Various studies have shown that gratitude is essential to increase the happiness and quality of life of every individual. Unfortunately, research on gratitude still received little attention, and there is no standardized measurement for it. Gratitude measurement scale was developed overseas, and has not adapted to the Indonesian culture context. Moreover, the scale development is generally performed with classical theory approach, which has some drawbacks. This research will develop a gratitude scale using polytomous Item Response Theory model (IRT) by applying the Partial Credit Model (PCM).

The pilot study results showed that the gratitude scale (with 44 items) is a reliable measure (α = 0.944) and valid (meet both convergent and discriminant validity requirements). The pilot study results also showed that the gratitude scale satisfies unidimensionality assumptions.

The test results using the PCM model showed that the gratitude scale had a fit model. Of 44 items, there was one item that does not fit, so it was eliminated. Second test results for the remaining 43 items showed that they fit the model, and all items were fit to measure gratitude. Analysis using Differential Item Functioning (DIF) showed four items have a response bias based on gender. Thus, there are 39 items remaining in the scale.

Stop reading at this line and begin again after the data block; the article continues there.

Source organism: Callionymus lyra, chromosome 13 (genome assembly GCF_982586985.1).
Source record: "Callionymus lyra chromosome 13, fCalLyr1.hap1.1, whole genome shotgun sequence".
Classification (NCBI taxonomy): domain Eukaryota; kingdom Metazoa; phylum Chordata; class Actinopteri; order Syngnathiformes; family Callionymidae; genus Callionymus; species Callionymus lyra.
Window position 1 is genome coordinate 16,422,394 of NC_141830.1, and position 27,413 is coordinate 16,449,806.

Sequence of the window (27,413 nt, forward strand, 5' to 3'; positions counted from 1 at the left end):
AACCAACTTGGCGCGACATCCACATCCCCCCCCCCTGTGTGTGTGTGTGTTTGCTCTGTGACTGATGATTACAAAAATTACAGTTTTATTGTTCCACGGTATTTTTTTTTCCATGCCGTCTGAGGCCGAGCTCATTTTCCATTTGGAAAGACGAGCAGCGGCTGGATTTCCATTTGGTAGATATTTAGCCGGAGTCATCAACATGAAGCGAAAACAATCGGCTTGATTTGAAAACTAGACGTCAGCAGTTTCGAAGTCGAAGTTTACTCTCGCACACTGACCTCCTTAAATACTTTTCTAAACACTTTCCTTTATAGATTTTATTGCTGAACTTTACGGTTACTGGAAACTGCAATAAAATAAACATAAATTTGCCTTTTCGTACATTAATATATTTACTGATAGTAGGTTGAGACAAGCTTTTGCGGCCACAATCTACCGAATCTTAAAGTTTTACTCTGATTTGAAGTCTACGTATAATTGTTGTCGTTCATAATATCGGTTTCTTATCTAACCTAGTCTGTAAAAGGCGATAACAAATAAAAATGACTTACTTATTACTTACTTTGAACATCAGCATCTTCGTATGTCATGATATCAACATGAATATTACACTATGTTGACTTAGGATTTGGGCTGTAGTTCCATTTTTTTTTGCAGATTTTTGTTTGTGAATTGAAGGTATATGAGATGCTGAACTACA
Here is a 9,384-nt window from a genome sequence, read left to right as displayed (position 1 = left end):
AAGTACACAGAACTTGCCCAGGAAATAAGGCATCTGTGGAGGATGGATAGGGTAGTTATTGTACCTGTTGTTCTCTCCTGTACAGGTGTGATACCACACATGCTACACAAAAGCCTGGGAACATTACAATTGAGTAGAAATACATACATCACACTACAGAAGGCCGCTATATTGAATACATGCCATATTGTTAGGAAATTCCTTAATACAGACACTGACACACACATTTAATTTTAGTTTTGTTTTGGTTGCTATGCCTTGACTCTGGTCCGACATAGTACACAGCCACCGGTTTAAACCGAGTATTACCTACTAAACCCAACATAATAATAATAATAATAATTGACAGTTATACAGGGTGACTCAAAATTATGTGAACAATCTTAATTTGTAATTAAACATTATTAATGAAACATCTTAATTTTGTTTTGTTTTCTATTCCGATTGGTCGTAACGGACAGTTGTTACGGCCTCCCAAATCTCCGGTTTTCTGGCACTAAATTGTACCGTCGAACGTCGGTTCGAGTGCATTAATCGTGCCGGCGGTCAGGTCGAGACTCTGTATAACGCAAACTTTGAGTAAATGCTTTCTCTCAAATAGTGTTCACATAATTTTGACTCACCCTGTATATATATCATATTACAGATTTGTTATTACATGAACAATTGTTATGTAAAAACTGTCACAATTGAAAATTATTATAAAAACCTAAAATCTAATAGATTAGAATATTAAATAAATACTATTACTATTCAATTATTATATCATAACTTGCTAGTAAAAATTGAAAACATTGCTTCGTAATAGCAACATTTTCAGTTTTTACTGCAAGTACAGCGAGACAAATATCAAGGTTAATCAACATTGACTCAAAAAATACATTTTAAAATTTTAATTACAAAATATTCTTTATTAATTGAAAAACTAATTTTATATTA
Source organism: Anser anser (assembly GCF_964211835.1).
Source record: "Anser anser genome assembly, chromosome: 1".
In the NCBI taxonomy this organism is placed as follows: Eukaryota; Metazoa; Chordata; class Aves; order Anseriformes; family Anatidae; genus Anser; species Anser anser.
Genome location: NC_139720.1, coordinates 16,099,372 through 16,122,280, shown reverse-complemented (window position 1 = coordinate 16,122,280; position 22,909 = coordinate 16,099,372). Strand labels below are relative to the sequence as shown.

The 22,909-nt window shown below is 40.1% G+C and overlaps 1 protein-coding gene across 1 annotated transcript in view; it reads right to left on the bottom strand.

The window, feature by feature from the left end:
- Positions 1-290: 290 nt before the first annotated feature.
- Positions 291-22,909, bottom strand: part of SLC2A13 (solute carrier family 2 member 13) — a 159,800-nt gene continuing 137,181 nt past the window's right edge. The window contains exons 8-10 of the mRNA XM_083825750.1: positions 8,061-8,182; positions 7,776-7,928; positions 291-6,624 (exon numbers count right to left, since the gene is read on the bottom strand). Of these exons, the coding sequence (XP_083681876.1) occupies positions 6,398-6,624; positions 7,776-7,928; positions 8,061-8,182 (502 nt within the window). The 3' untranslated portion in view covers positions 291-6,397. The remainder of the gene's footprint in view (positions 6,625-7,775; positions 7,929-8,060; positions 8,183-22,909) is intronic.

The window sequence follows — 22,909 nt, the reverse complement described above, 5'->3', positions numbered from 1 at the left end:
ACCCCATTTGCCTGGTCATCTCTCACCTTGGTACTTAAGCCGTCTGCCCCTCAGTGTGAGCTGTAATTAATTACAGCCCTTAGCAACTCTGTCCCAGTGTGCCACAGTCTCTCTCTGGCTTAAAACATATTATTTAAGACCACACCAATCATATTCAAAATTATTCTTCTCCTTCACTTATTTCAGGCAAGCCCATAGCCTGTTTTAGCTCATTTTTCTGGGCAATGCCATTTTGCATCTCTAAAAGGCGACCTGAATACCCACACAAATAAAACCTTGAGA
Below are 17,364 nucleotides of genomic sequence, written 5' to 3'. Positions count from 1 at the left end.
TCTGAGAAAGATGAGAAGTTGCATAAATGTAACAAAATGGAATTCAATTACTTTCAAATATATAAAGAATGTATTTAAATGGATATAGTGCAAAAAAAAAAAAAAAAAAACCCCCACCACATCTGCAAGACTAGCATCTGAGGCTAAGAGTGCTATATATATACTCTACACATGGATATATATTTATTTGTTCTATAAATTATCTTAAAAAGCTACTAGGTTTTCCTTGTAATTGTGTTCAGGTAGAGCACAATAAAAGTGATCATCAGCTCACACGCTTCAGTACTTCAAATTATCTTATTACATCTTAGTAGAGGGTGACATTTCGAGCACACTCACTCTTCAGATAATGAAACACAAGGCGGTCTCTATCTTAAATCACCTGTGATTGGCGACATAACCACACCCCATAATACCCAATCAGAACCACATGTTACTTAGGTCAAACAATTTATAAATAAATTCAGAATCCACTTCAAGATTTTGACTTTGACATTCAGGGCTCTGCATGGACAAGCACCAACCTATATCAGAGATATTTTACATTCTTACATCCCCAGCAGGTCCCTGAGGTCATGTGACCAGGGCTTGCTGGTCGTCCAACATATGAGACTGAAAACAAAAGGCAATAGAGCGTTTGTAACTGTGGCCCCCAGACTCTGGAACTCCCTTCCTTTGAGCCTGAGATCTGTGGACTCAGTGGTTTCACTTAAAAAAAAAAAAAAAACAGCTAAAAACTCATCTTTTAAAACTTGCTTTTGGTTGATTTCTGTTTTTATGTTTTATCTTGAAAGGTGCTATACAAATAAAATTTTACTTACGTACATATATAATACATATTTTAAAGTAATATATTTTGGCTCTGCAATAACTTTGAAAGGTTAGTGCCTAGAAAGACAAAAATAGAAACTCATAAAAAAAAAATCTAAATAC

%B IACAT 2017 Conference %I Niigata Seiryo University %C Niigata, Japan %8 08/2017 %G eng %U https://drive.google.com/open?id=1pHhO4cq2-wh24ht3nBAoXNHv7234_mjH %0 Conference Paper %B Annual Conference of the International Association for Computerized Adaptive Testing %D 2011 %T Practitioner’s Approach to Identify Item Drift in CAT %A Huijuan Meng %A Susan Steinkamp %A Paul Jones %A Joy Matthews-Lopez %K CUSUM method %K G2 statistic %K IPA %K item drift %K item parameter drift %K Lord's chi-square statistic %K Raju's NCDIF %B Annual Conference of the International Association for Computerized Adaptive Testing %8 10/2011 %G eng %0 Journal Article %J Acta Psychologica Sinica %D 2006 %T The comparison among item selection strategies of CAT with multiple-choice items %A Hai-qi, D. %A De-zhi, C. %A Shuliang, D. %A Taiping, D. %K CAT %K computerized adaptive testing %K graded response model %K item selection strategies %K multiple choice items %X The initial purpose of comparing item selection strategies for CAT was to increase the efficiency of tests. As studies continued, however, it was found that increasing the efficiency of item bank using was also an important goal of comparing item selection strategies. These two goals often conflicted. The key solution was to find a strategy with which both goals could be accomplished. The item selection strategies for graded response model in this study included: the average of the difficulty orders matching with the ability; the medium of the difficulty orders matching with the ability; maximum information; A stratified (average); and A stratified (medium). The evaluation indexes used for comparison included: the bias of ability estimates for the true; the standard error of ability estimates; the average items which the examinees have administered; the standard deviation of the frequency of items selected; and sum of the indices weighted. Using the Monte Carlo simulation method, we obtained some data and computer iterated the data 20 times each under the conditions that the item difficulty parameters followed the normal distribution and even distribution. The results were as follows; The results indicated that no matter difficulty parameters followed the normal distribution or even distribution. Every type of item selection strategies designed in this research had its strong and weak points. In general evaluation, under the condition that items were stratified appropriately, A stratified (medium) (ASM) had the best effect. (PsycINFO Database Record (c) 2007 APA, all rights reserved) %B Acta Psychologica Sinica %I Science Press: China %V 38 %P 778-783 %@ 0439-755X (Print) %G eng %M 2006-20552-017 %0 Journal Article %J Medical Care %D 2006 %T Overview of quantitative measurement methods. Equivalence, invariance, and differential item functioning in health applications %A Teresi, J. A. %K *Cross-Cultural Comparison %K Data Interpretation, Statistical %K Factor Analysis, Statistical %K Guidelines as Topic %K Humans %K Models, Statistical %K Psychometrics/*methods %K Statistics as Topic/*methods %K Statistics, Nonparametric %X BACKGROUND: Reviewed in this article are issues relating to the study of invariance and differential item functioning (DIF). The aim of factor analyses and DIF, in the context of invariance testing, is the examination of group differences in item response conditional on an estimate of disability. Discussed are parameters and statistics that are not invariant and cannot be compared validly in crosscultural studies with varying distributions of disability in contrast to those that can be compared (if the model assumptions are met) because they are produced by models such as linear and nonlinear regression. OBJECTIVES: The purpose of this overview is to provide an integrated approach to the quantitative methods used in this special issue to examine measurement equivalence. The methods include classical test theory (CTT), factor analytic, and parametric and nonparametric approaches to DIF detection. Also included in the quantitative section is a discussion of item banking and computerized adaptive testing (CAT). METHODS: Factorial invariance and the articles discussing this topic are introduced. A brief overview of the DIF methods presented in the quantitative section of the special issue is provided together with a discussion of ways in which DIF analyses and examination of invariance using factor models may be complementary. CONCLUSIONS: Although factor analytic and DIF detection methods share features, they provide unique information and can be viewed as complementary in informing about measurement equivalence. %B Medical Care %7 2006/10/25 %V 44 %P S39-49 %8 Nov %@ 0025-7079 (Print)0025-7079 (Linking) %G eng %M 17060834 %0 Journal Article %J Anales de Psicología %D 2006 %T Técnicas para detectar patrones de respuesta atípicos [Aberrant patterns detection methods] %A Núñez, R. M. N. %A Pina, J. A. L. %K aberrant patterns detection %K Classical Test Theory %K generalizability theory %K Item Response %K Item Response Theory %K Mathematics %K methods %K person-fit %K Psychometrics %K psychometry %K Test Validity %K test validity analysis %K Theory %X La identificación de patrones de respuesta atípicos es de gran utilidad para la construcción de tests y de bancos de ítems con propiedades psicométricas así como para el análisis de validez de los mismos. En este trabajo de revisión se han recogido los más relevantes y novedosos métodos de ajuste de personas que se han elaborado dentro de cada uno de los principales ámbitos de trabajo de la Psicometría: el escalograma de Guttman, la Teoría Clásica de Tests (TCT), la Teoría de la Generalizabilidad (TG), la Teoría de Respuesta al Ítem (TRI), los Modelos de Respuesta al Ítem No Paramétricos (MRINP), los Modelos de Clase Latente de Orden Restringido (MCL-OR) y el Análisis de Estructura de Covarianzas (AEC).Aberrant patterns detection has a great usefulness in order to make tests and item banks with psychometric characteristics and validity analysis of tests and items. The most relevant and newest person-fit methods have been reviewed. All of them have been made in each one of main areas of Psychometry: Guttman's scalogram, Classical Test Theory (CTT), Generalizability Theory (GT), Item Response Theory (IRT), Non-parametric Response Models (NPRM), Order-Restricted Latent Class Models (OR-LCM) and Covariance Structure Analysis (CSA). %B Anales de Psicología %V 22 %P 143-154 %@ 0212-9728 %G Spanish %M 2006-07751-018 %0 Journal Article %J Developmental Medicine and Child Neuropsychology %D 2005 %T A computer adaptive testing approach for assessing physical functioning in children and adolescents %A Haley, S. M. %A Ni, P. %A Fragala-Pinkham, M. A. %A Skrinar, A. M. %A Corzo, D. %K *Computer Systems %K Activities of Daily Living %K Adolescent %K Age Factors %K Child %K Child Development/*physiology %K Child, Preschool %K Computer Simulation %K Confidence Intervals %K Demography %K Female %K Glycogen Storage Disease Type II/physiopathology %K Health Status Indicators %K Humans %K Infant %K Infant, Newborn %K Male %K Motor Activity/*physiology %K Outcome Assessment (Health Care)/*methods %K Reproducibility of Results %K Self Care %K Sensitivity and Specificity %X The purpose of this article is to demonstrate: (1) the accuracy and (2) the reduction in amount of time and effort in assessing physical functioning (self-care and mobility domains) of children and adolescents using computer-adaptive testing (CAT). A CAT algorithm selects questions directly tailored to the child's ability level, based on previous responses. Using a CAT algorithm, a simulation study was used to determine the number of items necessary to approximate the score of a full-length assessment. We built simulated CAT (5-, 10-, 15-, and 20-item versions) for self-care and mobility domains and tested their accuracy in a normative sample (n=373; 190 males, 183 females; mean age 6y 11mo [SD 4y 2m], range 4mo to 14y 11mo) and a sample of children and adolescents with Pompe disease (n=26; 21 males, 5 females; mean age 6y 1mo [SD 3y 10mo], range 5mo to 14y 10mo). Results indicated that comparable score estimates (based on computer simulations) to the full-length tests can be achieved in a 20-item CAT version for all age ranges and for normative and clinical samples. No more than 13 to 16% of the items in the full-length tests were needed for any one administration. These results support further consideration of using CAT programs for accurate and efficient clinical assessments of physical functioning. %B Developmental Medicine and Child Neuropsychology %7 2005/02/15 %V 47 %P 113-120 %8 Feb %@ 0012-1622 (Print) %G eng %M 15707234 %0 Journal Article %J Acta Psychologica Sinica %D 2005 %T [Item characteristic curve equating under graded response models in IRT] %A Jun, Z. %A Dongming, O. %A Shuyuan, X. %A Haiqi, D. %A Shuqing, Q. %K graded response models %K item characteristic curve %K Item Response Theory %X In one of the largest qualificatory tests--economist test, to guarantee the comparability among different years, construct item bank and prepare for computerized adaptive testing, item characteristic curve equating and anchor test equating design under graded models in IRT are used, which have realized the item and ability parameter equating of test data in five years and succeeded in establishing an item bank. Based on it, cut scores of different years are compared by equating and provide demonstrational gist to constitute the eligibility standard of economist test. %B Acta Psychologica Sinica %I Science Press: China %V 37 %P 832-838 %@ 0439-755X (Print) %G eng %M 2005-16031-017 %0 Journal Article %J Applied Psychological Measurement %D 2004 %T Strategies for controlling item exposure in computerized adaptive testing with the generalized partial credit model %A Davis, L. L. %K computerized adaptive testing %K generalized partial credit model %K item exposure %X Choosing a strategy for controlling item exposure has become an integral part of test development for computerized adaptive testing (CAT). This study investigated the performance of six procedures for controlling item exposure in a series of simulated CATs under the generalized partial credit model. In addition to a no-exposure control baseline condition, the randomesque, modified-within-.10-logits, Sympson-Hetter, conditional Sympson-Hetter, a-stratified with multiple-stratification, and enhanced a-stratified with multiple-stratification procedures were implemented to control exposure rates. Two variations of the randomesque and modified-within-.10-logits procedures were examined, which varied the size of the item group from which the next item to be administered was randomly selected. The results indicate that although the conditional Sympson-Hetter provides somewhat lower maximum exposure rates, the randomesque and modified-within-.10-logits procedures with the six-item group variation have great utility for controlling overlap rates and increasing pool utilization and should be given further consideration. (PsycINFO Database Record (c) 2007 APA, all rights reserved) %B Applied Psychological Measurement %I Sage Publications: US %V 28 %P 165-185 %@ 0146-6216 (Print) %G eng %M 2004-13800-002 %0 Journal Article %J Annals of Internal Medicine %D 2003 %T Ten recommendations for advancing patient-centered outcomes measurement for older persons %A McHorney, C. A. %K *Health Status Indicators %K Aged %K Geriatric Assessment/*methods %K Humans %K Patient-Centered Care/*methods %K Research Support, U.S. Gov't, Non-P.H.S. %X The past 50 years have seen great progress in the measurement of patient-based outcomes for older populations. Most of the measures now used were created under the umbrella of a set of assumptions and procedures known as classical test theory. A recent alternative for health status assessment is item response theory. Item response theory is superior to classical test theory because it can eliminate test dependency and achieve more precise measurement through computerized adaptive testing. Computerized adaptive testing reduces test administration times and allows varied and precise estimates of ability. Several key challenges must be met before computerized adaptive testing becomes a productive reality. I discuss these challenges for the health assessment of older persons in the form of 10 "Ds": things we need to deliberate, debate, decide, and do. %B Annals of Internal Medicine %V 139 %P 403-409 %8 Sep 2 %G eng %M 12965966 %0 Journal Article %J Journal of Educational Measurement %D 2002 %T Outlier detection in high-stakes certification testing %A Meijer, R. R. %K Adaptive Testing %K computerized adaptive testing %K Educational Measurement %K Goodness of Fit %K Item Analysis (Statistical) %K Item Response Theory %K person Fit %K Statistical Estimation %K Statistical Power %K Test Scores %X Discusses recent developments of person-fit analysis in computerized adaptive testing (CAT). Methods from statistical process control are presented that have been proposed to classify an item score pattern as fitting or misfitting the underlying item response theory model in CAT Most person-fit research in CAT is restricted to simulated data. In this study, empirical data from a certification test were used. Alternatives are discussed to generate norms so that bounds can be determined to classify an item score pattern as fitting or misfitting. Using bounds determined from a sample of a high-stakes certification test, the empirical analysis showed that different types of misfit can be distinguished Further applications using statistical process control methods to detect misfitting item score patterns are discussed. (PsycINFO Database Record (c) 2005 APA ) %B Journal of Educational Measurement %V 39 %P 219-233 %G eng